Author: Anna Konnoniuk, BUT, Poland

How do companies envisage the future? The case of Volkswagen – Open Foresight Project

The company’s underlying foresight concept is the reconciliation of the two somewhat opposing (but not mutually exclusive) notions: strategy (implying focus and clear orientation) and innovation (implying openness and diffusion). Volkswagen Open Foresight project aimed at to supporting the strategy process of one department within Volkswagen Group Research and at fostering the acceptance of innovative foresight and innovation management tools in the long-range strategic planning processes. The project combined an open innovation approach and strategy development based on scenarios that had been developed beforehand. It was conducted as a joint project of two departments at Group Research of the Volkswagen Group, Wolfsburg.

The project was divided into four stages:

  1. Creating four different futures for 2030 based in the sources from STEEP analysis
  2. Identifying critical key success factors and consistent strategic options by “wind tunnelling” strategies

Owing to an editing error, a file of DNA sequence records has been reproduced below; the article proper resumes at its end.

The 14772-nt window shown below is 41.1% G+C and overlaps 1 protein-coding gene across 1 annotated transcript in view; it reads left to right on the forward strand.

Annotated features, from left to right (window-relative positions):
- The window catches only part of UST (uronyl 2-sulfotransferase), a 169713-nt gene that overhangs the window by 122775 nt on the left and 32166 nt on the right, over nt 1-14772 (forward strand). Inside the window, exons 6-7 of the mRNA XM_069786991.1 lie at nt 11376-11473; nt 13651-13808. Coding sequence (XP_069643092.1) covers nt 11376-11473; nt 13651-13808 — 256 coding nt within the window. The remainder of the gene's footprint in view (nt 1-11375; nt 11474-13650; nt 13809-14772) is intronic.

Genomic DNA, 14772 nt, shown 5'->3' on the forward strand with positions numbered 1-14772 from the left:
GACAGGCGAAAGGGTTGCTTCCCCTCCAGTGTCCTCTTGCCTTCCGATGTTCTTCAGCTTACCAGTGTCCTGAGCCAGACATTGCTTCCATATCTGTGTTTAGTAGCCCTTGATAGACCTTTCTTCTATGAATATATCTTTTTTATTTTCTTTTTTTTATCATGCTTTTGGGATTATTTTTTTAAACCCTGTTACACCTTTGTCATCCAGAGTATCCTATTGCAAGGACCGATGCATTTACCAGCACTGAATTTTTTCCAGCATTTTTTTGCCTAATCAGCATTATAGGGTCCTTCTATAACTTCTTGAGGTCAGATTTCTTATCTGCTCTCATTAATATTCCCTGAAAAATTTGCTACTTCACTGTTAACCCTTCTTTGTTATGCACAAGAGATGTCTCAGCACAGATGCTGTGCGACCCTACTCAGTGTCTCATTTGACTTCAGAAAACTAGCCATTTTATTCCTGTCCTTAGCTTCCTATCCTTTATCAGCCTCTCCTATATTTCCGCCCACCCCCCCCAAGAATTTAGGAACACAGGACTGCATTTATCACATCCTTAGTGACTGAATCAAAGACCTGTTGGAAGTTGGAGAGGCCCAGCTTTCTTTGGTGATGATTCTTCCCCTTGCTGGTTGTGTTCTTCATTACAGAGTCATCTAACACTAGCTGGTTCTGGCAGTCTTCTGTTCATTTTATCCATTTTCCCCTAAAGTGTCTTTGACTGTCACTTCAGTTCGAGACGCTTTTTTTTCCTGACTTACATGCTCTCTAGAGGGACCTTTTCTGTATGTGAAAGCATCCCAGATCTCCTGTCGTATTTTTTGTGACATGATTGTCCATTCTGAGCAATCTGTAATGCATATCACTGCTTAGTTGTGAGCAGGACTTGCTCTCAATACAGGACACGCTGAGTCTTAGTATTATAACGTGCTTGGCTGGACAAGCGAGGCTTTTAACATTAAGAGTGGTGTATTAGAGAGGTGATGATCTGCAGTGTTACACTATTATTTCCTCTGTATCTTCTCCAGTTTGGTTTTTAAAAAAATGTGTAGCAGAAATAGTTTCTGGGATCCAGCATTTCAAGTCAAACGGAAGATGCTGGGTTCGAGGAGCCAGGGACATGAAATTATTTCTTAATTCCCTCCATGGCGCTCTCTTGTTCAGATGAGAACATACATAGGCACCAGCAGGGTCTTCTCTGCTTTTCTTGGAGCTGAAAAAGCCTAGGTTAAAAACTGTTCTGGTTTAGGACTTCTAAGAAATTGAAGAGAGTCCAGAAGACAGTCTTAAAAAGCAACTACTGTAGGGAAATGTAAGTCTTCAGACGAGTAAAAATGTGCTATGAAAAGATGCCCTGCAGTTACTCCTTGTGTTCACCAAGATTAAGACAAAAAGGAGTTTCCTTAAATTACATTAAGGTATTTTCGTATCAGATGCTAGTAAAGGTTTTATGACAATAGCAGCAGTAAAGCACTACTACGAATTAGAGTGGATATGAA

3. Identification of promising fields of future innovation using Information Market approach
  4. Decision on strategy and top innovations

The focus was on engaging top management and experts in an open dialog on strategy and product innovation, supporting ‘future proofing’ the mid- to long-term strategy of the respective department as well as on getting strategic insights by integrating the knowledge of the whole Group Research organization via the information market approach.

The following list of key factors for a successful foresight exercise was developed in the aftermath of the project:

Organizational enablers: futures thinking must be owned and adequately supported

  • Supported by top management.
  • Allocated sufficient resources and capacity.
  • Cross-functional teams.
  • Embedded in business units.

Process enablers: the process must be pluralistic, engaging and focused.

  • Clear objectives.
  • Sufficiently broad to generate new thinking.
  • Accepting of multiple futures.
  • Consultative: Internally and externally

Implementation enablers: implementation must be strategic and sufficiently embedded.

  • Make the process transparent.
  • Outputs relevant to corporate strategy.
  • Iterative.
  • Integrated into planning process.
  • Established audience.


C.V. Rudzinski, G. Uerz, ‘Volkswagen: Open Foresight at the Front End of Research Innovation’ in Gassmann O. and Schweitzer F. (eds.), Management of the Fuzzy Front End of Innovation. Switzerland: International Publishing Switzerland; 2014. pp. 295–299

  1. Nazarko, J. Ejdys, K. Halicka, Ł. Nazarko, Foresight Application for Transport Sector, [w:] M. Fiorini (ed.) Clean Mobility and Intelligent Transport Systems, The Institution of Engineering and Technology, London 2015, p. 379-402